Discovering the Best Coverage Plans for Alzheimer’s
Memory – it’s something that some people can take for granted. While there are some who would rather forget about their most embarrassing experiences, there are always more who would want to hold onto treasured and unforgettable moments in their lives.
And we saw the effect of what memory has in a recently posted video by Cut Video, which highlighted individuals diagnosed with Alzheimer’s. The production team asked six people (with ages between 49 and 75) different facets of their lives, ranging from their earliest childhood memories to more recent incidents. Although the interviewees do have vague recollections of their earliest years, their last memories tend to be a blur, with most not even able to recall what they were doing before the interview.
That is where and when the fear sets in – the thought that one’s most precious memories will eventually disappear because of Alzheimer’s. To emphasize more on this fear, the video showed that although all interviewees may have a different set of answers to the questions asked of them, one concept seems to be the most important for all patients: family, and the fear that a patient will forget about their faces and names.
As part of June’s celebration of Alzheimer’s & Brain Awareness Month, we would like to help people (especially seniors and their families) prepare more efficiently for Alzheimer’s. And an important step to do this is by identifying the different options a person has to gain coverage.
Medicaid – a joint state and federal program that gives assistance to individuals who only have access to low income, Medicaid can allow people diagnosed with Alzheimer’s medical and caregiving resources. However, the individual must first be qualified (must have low to no access to assets; or if possible, all assets are to be transferred to the individual’s children) before receiving any benefits.
Medicare – a national social insurance program that first started in 1966, Medicare allows individuals aged 65 and older coverage for inpatient hospital care and outpatient prescription medication. As commonly misinterpreted by most (which and can prove to be a big source of frustration and regret for families with an Alzheimer’s diagnosed individual), Medicare does not cover long term care. Although home health care may be provided, this is limited only to medical attention and only for a set number of hours in a day (dependent on the caregiver’s required hours stated by a doctor). As such, Alzheimer’s patients may consider another option, if only for the ADLs (activities of daily living) that they would need to have assistance for due to their mental condition.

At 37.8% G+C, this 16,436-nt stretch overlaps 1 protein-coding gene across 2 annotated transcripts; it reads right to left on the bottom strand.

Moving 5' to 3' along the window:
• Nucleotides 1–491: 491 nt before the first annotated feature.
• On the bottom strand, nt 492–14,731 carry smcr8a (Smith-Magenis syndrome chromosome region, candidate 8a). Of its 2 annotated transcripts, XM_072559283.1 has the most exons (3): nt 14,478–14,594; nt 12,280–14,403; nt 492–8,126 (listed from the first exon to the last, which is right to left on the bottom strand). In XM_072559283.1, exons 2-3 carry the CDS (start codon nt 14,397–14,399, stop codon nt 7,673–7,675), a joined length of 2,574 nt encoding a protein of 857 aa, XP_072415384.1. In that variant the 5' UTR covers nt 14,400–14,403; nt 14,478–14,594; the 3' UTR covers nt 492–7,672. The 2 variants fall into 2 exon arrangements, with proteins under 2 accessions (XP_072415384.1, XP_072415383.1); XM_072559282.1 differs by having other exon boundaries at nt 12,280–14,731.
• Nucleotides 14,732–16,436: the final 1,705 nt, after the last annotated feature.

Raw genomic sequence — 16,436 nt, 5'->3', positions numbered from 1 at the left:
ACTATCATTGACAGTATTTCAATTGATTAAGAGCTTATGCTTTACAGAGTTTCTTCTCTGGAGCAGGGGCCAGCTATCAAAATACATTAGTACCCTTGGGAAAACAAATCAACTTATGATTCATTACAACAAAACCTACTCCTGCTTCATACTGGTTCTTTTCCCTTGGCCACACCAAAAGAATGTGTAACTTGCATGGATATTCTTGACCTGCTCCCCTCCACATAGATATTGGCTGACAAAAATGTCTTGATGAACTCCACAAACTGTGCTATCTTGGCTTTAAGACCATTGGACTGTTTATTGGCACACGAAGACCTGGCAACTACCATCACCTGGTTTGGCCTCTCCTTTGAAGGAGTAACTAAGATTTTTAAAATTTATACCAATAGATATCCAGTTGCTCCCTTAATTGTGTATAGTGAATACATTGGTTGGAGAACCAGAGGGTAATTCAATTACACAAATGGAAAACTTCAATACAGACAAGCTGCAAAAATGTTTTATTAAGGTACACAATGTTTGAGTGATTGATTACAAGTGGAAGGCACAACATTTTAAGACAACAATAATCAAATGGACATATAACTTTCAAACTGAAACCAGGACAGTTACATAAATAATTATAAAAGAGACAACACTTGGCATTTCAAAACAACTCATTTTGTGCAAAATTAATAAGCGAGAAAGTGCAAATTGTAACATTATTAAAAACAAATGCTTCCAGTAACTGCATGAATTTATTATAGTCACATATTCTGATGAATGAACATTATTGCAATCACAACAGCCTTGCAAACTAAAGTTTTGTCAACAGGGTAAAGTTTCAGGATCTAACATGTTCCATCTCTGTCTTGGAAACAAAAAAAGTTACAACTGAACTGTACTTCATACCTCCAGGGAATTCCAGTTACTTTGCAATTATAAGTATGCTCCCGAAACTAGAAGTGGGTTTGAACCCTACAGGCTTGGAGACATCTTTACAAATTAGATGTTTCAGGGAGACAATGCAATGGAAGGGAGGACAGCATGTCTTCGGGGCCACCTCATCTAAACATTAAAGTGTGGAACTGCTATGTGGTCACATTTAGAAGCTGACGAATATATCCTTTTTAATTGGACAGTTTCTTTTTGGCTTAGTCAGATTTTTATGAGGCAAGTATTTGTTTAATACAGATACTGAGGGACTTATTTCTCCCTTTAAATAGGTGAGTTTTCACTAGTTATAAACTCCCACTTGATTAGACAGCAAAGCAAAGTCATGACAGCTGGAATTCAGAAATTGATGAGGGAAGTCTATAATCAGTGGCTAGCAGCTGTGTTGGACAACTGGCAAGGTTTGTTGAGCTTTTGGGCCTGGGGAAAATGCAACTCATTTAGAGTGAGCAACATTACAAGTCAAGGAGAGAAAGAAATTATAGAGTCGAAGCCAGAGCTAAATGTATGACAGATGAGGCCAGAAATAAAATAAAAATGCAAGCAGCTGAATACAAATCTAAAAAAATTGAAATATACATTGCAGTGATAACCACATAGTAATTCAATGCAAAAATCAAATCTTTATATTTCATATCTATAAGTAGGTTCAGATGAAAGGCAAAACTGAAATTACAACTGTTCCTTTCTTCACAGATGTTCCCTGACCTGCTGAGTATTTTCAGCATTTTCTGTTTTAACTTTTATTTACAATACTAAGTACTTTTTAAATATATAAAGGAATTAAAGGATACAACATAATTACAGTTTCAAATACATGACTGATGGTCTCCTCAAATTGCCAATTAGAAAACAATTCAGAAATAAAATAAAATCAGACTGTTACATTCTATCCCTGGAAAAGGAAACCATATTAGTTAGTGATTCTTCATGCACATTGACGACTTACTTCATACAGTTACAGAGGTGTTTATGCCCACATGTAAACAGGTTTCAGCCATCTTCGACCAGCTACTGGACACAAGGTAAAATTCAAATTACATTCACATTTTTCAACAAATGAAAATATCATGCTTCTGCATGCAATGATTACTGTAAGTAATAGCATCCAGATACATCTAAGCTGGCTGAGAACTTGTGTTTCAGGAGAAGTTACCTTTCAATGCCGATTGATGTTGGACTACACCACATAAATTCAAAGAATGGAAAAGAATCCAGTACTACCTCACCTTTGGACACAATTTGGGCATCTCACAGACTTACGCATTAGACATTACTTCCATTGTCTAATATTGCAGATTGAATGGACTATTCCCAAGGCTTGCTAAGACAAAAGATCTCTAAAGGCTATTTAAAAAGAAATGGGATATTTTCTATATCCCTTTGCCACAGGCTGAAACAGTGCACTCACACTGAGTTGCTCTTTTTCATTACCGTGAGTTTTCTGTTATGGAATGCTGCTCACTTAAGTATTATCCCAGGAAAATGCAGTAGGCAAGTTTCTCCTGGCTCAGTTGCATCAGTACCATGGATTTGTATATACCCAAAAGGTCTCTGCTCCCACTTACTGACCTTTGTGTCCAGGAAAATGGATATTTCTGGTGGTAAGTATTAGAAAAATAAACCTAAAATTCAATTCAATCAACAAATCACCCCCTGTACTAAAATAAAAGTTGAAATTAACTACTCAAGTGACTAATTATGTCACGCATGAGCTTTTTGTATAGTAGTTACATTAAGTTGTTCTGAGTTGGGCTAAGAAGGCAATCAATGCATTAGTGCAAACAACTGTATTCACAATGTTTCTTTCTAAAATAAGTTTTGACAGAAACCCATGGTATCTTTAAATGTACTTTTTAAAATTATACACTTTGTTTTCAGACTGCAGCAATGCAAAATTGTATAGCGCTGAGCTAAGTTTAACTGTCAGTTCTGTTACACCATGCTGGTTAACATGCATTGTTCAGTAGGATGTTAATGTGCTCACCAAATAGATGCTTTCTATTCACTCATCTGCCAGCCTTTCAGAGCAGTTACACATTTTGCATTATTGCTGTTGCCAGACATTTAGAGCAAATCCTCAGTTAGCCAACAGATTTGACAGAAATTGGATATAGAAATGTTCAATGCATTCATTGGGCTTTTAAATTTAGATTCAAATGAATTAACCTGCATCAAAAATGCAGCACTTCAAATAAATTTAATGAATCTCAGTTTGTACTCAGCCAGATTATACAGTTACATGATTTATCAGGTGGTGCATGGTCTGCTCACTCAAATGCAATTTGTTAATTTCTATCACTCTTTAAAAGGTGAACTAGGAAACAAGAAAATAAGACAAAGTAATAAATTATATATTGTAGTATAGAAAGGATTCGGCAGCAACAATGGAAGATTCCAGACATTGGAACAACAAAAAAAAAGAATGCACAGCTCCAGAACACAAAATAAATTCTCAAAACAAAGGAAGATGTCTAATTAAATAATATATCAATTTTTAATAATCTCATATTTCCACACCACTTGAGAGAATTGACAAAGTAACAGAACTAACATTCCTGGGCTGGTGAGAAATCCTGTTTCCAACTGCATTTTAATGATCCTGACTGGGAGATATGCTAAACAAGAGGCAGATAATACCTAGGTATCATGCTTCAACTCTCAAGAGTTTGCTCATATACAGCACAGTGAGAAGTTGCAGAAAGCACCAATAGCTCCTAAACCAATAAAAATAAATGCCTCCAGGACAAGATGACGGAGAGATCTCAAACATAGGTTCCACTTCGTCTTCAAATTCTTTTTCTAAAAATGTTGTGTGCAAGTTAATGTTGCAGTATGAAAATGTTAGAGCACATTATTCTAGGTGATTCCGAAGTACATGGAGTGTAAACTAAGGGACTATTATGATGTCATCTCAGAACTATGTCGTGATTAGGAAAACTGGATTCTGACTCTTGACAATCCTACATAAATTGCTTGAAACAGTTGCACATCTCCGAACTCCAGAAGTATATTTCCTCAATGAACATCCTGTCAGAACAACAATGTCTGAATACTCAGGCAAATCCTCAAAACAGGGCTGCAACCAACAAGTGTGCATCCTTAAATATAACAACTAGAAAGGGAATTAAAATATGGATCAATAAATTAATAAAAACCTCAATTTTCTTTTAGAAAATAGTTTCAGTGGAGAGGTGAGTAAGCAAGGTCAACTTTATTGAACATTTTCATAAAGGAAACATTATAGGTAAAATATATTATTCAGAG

Supplemental Security Income – the Social Security Administration can also provide minimum monthly income for individuals aged 65 and above. The individual first needs to qualify to the organization’s definition of disability in order to receive benefits.
Disability Insurance – particularly for individuals aged 50 and above, disability insurance can provide coverage for Alzheimer’s, just as long the policy has been in place before any signs or symptoms of the disease have manifested. Typically given by employers, this type of plan assures workers that they will be given access to the right resources and medical attention in case the mental condition appears. However, the elderly may not be granted the same level of benefits once they’ve stopped working (which in this case, the individual may opt to have a different policy to sign up instead).
Life Insurance – this type of plan can be a source of funds to help pay for mental condition bills. A viatical loan allows people diagnosed with dementia to be able to receive a loan from part of the life insurance policy’s face value. The loan is then paid upon that individual’s death.
Long Term Care Insurance – for the best form of coverage there is to tackle Alzheimer’s, patients (and their families) may consider long term care insurance. LTCI gives policy holders coverage and assistance for their ADLs, a must for people suffering from dementia. Additionally, insurance for long term care can be provided for both in-home care and in nursing homes and care facilities, which works best for a patient’s individual circumstances or preferences.
Any person or their family can use their savings to pay for conditions like Alzheimer’s. But with the many bills and expenses associated with the condition, hard-earned savings may be depleted at a very fast rate. And given the message of the Cut Video above, only the best options should be considered when dealing with mental conditions (people shouldn’t settle for less by solely considering their own savings to pay for coverage!).
With the given coverage plans, LTCI may be the best option there is to address Alzheimer’s and other dementia mental conditions that seniors may experience. The great thing about this type of insurance is the potential health discounts one can get by starting early – aside from a higher chance to be qualified for benefits, early applicants are more likely to receive discounts because of good health.
Interested individuals can start planning by requesting for LTC quotes here.